Trans* Wiki

Drag kings are mostly female performance artists who dress in masculine drag and personify male gender stereotypes as part of their performance.[1] A typical drag king routine may incorporate dancing and singing or lip-synching.[2] Drag kings often perform as exaggeratedly macho male characters[3] or impersonate male celebrities like Elvis Presley or Tim McGraw.[4] Several drag kings became British music hall stars in the late 19th and early 20th centuries, and British pantomime has preserved the tradition of women performing in male roles. Starting in the 2000s drag kings have begun to gain some of the fame and attention that drag queens have known for years.[5][6]


The term drag king is sometimes used in a broader sense, to include female-bodied people who dress in traditionally masculine clothing for other reasons. This usage includes women temporarily attempting to pass as men and women who wish to present themselves in a masculine gender role without identifying as a man. Some transmen also self-identify as drag kings.

Many modern women wear men's hats, ties, jackets, or even full suits for fashion reasons (e.g. the "Annie Hall style"). These women are not considered drag kings.

Drag kings are largely a phenomenon of lesbian culture and can most often be seen at lesbian bars or festivals. However, not all drag kings are lesbians, and some participants in the drag king subculture are not otherwise involved in lesbian culture, society, or politics. Faux queens (also called femme queens, femme performers, bio queens or Kittens) often perform alongside drag kings and may or may not be lesbian-identified.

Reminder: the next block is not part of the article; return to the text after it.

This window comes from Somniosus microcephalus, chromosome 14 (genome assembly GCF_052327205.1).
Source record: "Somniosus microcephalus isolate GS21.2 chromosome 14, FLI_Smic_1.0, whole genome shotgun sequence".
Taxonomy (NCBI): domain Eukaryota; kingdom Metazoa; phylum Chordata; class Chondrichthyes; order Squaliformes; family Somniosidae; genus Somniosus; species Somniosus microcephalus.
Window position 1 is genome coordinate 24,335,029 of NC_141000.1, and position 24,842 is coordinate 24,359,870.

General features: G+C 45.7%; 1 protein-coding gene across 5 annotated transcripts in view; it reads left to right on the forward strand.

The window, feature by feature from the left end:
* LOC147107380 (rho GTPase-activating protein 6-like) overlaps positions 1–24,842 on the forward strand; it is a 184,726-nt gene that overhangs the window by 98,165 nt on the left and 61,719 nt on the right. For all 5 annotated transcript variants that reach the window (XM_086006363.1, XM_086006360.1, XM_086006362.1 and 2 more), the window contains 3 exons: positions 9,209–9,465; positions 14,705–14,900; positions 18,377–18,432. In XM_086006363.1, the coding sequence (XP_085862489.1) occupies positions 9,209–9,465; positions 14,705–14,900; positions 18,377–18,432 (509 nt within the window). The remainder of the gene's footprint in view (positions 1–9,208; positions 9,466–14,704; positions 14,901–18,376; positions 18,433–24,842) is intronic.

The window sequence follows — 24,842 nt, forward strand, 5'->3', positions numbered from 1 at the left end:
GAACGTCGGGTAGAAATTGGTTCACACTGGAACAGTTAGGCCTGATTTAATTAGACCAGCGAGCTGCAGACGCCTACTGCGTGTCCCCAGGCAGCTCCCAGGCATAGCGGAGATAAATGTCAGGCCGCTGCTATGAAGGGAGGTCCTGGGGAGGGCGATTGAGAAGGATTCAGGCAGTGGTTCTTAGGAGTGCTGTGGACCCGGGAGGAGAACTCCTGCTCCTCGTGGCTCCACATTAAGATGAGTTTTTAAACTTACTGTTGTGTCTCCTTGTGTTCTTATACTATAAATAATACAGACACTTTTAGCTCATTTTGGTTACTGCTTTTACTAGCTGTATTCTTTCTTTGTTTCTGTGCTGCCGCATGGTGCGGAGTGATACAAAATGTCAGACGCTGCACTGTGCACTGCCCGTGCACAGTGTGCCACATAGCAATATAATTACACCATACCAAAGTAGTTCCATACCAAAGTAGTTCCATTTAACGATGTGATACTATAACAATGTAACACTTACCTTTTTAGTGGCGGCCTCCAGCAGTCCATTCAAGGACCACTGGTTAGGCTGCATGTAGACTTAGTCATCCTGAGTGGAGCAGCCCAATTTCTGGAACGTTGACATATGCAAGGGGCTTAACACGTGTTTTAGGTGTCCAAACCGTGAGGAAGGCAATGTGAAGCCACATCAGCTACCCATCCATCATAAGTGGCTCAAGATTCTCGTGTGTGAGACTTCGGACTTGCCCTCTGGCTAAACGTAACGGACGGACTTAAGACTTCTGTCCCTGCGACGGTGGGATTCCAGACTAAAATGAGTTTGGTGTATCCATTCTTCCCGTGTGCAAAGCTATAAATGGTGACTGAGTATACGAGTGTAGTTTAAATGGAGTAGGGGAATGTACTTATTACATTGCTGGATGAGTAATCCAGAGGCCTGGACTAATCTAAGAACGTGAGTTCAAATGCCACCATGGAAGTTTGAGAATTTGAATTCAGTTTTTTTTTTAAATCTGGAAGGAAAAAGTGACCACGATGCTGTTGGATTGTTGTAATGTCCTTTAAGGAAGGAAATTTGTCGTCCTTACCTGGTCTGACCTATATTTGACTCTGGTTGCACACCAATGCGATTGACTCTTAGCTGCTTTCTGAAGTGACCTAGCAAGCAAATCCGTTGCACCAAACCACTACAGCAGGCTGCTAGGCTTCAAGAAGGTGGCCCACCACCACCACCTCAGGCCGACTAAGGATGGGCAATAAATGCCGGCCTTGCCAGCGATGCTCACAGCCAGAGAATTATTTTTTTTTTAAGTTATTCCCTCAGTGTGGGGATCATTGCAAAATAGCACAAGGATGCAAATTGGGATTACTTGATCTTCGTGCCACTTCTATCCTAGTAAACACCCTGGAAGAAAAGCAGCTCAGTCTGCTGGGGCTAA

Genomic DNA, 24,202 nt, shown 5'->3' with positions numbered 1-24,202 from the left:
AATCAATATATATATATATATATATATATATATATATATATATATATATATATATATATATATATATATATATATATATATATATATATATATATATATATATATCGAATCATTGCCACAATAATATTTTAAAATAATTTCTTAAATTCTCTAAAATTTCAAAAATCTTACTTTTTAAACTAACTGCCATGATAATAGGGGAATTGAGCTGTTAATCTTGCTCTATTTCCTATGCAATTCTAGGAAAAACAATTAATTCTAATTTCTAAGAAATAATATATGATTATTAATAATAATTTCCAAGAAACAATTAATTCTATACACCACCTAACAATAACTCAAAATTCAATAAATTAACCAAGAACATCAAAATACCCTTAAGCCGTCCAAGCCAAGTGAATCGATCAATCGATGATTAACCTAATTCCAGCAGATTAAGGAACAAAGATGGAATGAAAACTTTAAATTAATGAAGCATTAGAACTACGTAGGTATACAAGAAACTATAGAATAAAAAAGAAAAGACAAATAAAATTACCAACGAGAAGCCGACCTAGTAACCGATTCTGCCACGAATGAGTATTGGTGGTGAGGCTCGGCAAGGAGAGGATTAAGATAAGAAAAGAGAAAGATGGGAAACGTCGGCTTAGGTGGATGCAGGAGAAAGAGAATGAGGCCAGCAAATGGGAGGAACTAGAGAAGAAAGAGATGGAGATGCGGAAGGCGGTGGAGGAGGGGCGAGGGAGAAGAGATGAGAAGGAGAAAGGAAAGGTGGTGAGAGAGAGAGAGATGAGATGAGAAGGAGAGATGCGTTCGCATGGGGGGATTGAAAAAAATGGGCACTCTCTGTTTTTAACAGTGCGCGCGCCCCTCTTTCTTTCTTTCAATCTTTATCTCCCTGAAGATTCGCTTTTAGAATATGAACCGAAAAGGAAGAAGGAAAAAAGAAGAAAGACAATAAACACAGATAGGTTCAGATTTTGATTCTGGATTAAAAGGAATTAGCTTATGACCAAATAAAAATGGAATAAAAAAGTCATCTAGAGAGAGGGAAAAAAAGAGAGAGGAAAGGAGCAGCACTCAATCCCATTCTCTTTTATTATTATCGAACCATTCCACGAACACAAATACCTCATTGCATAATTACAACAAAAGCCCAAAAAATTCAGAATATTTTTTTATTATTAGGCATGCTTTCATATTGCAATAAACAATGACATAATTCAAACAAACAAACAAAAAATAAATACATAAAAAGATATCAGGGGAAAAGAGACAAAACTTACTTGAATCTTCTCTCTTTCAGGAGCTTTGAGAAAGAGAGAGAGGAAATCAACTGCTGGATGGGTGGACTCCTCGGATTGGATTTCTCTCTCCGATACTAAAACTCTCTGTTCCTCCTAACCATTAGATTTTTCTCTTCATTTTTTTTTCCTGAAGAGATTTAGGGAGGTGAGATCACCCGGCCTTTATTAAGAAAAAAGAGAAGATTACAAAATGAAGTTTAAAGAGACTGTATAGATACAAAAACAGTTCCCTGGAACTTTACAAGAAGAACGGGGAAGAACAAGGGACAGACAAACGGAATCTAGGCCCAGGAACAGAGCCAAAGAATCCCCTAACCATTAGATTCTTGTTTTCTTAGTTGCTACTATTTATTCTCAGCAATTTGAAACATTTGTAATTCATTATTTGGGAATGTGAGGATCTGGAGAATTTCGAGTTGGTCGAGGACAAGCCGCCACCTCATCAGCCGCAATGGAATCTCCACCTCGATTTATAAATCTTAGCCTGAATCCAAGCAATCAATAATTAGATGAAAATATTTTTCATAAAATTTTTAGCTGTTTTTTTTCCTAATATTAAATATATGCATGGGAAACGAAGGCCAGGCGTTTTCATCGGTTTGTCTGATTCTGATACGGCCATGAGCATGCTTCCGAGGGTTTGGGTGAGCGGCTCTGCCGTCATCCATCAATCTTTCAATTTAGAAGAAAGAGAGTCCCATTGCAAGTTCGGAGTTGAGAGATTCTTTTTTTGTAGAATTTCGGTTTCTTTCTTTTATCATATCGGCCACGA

Drag Community[]

Unlike drag queens, who pride themselves on making individual names for themselves and creating a "lineage," drag kings tend to form troupes or performance groups. While they may join houses and maintain a solo persona, this is increasingly rare in the drag king community. Many troupes are created out of the desire to forge a cohesive unit in order to book shows and performances.

Although, there are more and more drag kings now branching away from the troupe stereotypes, and performing individually. Drag king shows are becoming more easy to find in this century and individual kings are getting bookings outside of the 'king shows' and finally sharing the stages with their male counterparts, the queens.

Similar to some drag queens who prefer to be seen as actors—like Justin Bond and Lypsinka—some drag kings prefer not to be pigeon-holed by the drag king label. "I think when people assume that somebody is queer, or different, or trans, they always want to put something before their name," said Murray Hill in an interview. "And that is what drag king has been. Why can’t you just call me a comedian like Jerry Seinfeld is called a comedian?"[7]

The International Drag King Community Extravaganza (IDKE) is the largest yearly gatherings of drag performers aimed at celebrating gender performance and exploration of gender issues, now in its ninth year. Delegates from various troupes throughout America, Canada and Europe congregate at IDKE to perform and engage in discussion and debate at a series of workshops organized by the host city under the guidance of the IDKE Board. A different city hosts this event each year which is selected by the board. It is city's responsibility to create a website.

The oldest and possibly largest drag king contest in the world takes place in San Francisco California. It has been called "A parade of gender-bending eye candy" by SF Weekly and the producer of the show is community activist and performer Lu Read, a.k.a. Fudgie Frottage. Another yearly gathering is, The Great Big International Drag King Show in Washington, DC created by Ken Vegas.